This article by Graham Fuller bespeaks an attempt to identify with the enemy that goes beyond all reason. Graham Fuller’s selective historic memory astonishes. He writes about European imperialism, but European “imperialism,” such as it was, did not exist until two, or at most three centuries ago, and by that time, Islamic imperialism (and within it Arab imperialism) had been going strong for a millennium, subduing vast lands and transforming peoples.
It did so first through cultural and linguistic imperialism, with the adoption of Arabic names, the Arabic language, the need to adopt Arab mores and customs or at least look to Arabs as the ideal, and second, with the indifference, or hostility, toward any pre-Islamic past. How many Pakistanis visit, or care about, Mohenjo-Daro? How many Muslims in Pakistan or Bangladesh or India or Indonesia have the slightest interest in the Buddhist and Hindu monuments, statuary, legacy of the pre-islamic histories of their own lands? How many have any interest in those pre-islamic histories in any way akin to the interest in Western Christendom in pre-Christian pagan antiquity? That interest has always been present but was cultivated especially since the Renaissance.
What did Islam bring, or what did Islam destroy, by way of artistic expression, the encouragement of music, the encouragement of literature of all kinds — and not merely the literature of Belief, or the panegyrics (and denunciations) of rulers, in the Mutannabi-style, with the real literary achievements being, as in the case of Persian poetry (Hafiz, Sa’adi, Firdowsi, Khayyam), because the poets ignored or violated the rules of Islam. They were not good Muslims, in the strict sense, and thank god for their poetry, and for the survival of Persian literature, that they were not.
Fuller’s historical sense, and knowledge, judging only by this remarkable (in a bad sense) article, is thin. His sympathy-for-the-devil approach appears based on a misunderstanding, or ignorance, of history.
And he overlooks not only how the Islamic conquests did such damage to the individual cultures being effaced or erased, and to the narrowing of possibilities for artistic expression. There is also the development, or the failure to develop, science, and before science, the attitude of mind that makes science possible. The habit of mental submission that Islam encourages does not stop at the madrassa or mosque, but affects all of life. The Allah of Islam is not subject to rules or laws; he is a whimsical god, and it is the duty of the Believer to be the “slave of Allah” and not to reason why, but just to accept his whims. The Christian god is different, for He sets in motion the universe according to laws that may be studied without doing violence to Christian doctrine. Newton was a great revealer of those laws, and a devout Christian, who never saw a conflict between his work in discovering those laws and in his beliefs as that devout Christian. See the studies of Father Jaki, see Tim Huff’s comparative study of the development of science in the West and its lack of development in Islam — a study the mere existence of which provoked the hysteria of George Saliba, who teaches “the history of Arabic [sic] science” at Columbia, and doesn’t like such questions even being raised.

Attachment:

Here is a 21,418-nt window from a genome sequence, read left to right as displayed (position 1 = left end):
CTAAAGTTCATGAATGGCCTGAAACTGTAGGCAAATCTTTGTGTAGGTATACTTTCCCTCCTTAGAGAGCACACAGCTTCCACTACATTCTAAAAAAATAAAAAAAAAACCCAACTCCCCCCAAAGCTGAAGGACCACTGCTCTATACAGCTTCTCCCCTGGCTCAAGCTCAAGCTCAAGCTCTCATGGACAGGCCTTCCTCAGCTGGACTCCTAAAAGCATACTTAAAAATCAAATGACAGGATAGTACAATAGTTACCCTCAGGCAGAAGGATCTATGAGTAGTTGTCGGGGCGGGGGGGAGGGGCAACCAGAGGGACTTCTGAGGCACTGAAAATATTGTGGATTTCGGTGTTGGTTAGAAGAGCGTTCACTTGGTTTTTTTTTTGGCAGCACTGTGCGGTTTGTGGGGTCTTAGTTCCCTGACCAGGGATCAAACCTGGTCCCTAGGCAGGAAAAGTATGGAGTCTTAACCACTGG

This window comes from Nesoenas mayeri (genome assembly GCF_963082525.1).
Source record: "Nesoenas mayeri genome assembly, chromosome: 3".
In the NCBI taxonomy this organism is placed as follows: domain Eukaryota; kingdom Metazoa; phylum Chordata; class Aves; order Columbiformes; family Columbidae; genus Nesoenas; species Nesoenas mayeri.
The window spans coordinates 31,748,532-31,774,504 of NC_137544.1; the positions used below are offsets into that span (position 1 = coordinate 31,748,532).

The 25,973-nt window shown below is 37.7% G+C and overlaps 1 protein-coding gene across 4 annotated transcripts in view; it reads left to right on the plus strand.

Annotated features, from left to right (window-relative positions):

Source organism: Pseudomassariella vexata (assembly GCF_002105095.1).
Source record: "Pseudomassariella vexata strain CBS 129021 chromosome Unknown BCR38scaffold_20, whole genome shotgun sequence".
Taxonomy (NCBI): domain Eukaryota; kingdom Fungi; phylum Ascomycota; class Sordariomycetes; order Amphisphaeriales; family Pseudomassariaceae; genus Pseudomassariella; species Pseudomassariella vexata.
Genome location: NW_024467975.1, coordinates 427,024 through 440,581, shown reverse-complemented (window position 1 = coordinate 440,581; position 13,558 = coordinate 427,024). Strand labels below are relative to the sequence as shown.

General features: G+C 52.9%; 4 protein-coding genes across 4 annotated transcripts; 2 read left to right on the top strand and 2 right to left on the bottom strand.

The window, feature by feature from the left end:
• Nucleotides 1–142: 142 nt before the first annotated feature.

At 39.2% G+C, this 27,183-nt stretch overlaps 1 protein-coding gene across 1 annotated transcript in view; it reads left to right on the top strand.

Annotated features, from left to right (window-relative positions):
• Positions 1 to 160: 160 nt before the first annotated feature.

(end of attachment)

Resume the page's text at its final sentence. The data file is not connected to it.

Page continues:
Nor does Fuller mention what happened to the tens of millions, or hundreds of millions, of non-Muslims who lived in the lands conquered by Islam. He’s so hell-bent on praising Islam for its sheer wonderfulness in allowing so many to resist the terrible European imperialists (those imperialists who brought, inter alia, hospitals and schools, languages that were the languages of science and modernity, the very idea of the individual) that he ignores, and doesn’t have a word to say about the 60 to 70 million Hindus killed by Muslim rulers. He has nothing to say about the destruction of tens of thousands of Hindu and Buddhist temples and temple complexes, the complete elimination of Greco-Bactrian civilization in Afghanistan, the forcible conversion — on pain of death — of so many, and then the subsequent subjugation of all non-Muslims, those who were not killed or did not convert, as either members of Ahl al-Kitab (“People of the Book”), or as honorary members (those Zoroastrians in Persia, those Hindus in India, who were too numerous to kill, and too useful as Jizyah-paying dhimmis not to keep alive, indeed to keep for a while from converting to Islam so that they would, as dhimmis, continue to pay the Jizyah, on which payments, the Islamic state so heavily depended).
Not a word about the “dhimmi,” nor about the collectivism of Islam. A thoroughly modern guilt-ridden Western man, apparently, is Graham Fuller, whose views on “European imperialism” (one half expects him to come out with phrases about “post-colonial hegemony”) are comically one-sided, and who appears not to realize that for a thousand years before the European powers had begun their colonial efforts, the forces of Islam had been colonizing in a much more thoroughgoing and ruthless way. They had set about, in most places with considerable success, to destroy the non-Islamic cultures, civilizations, histories, of all those whose lands they conquered.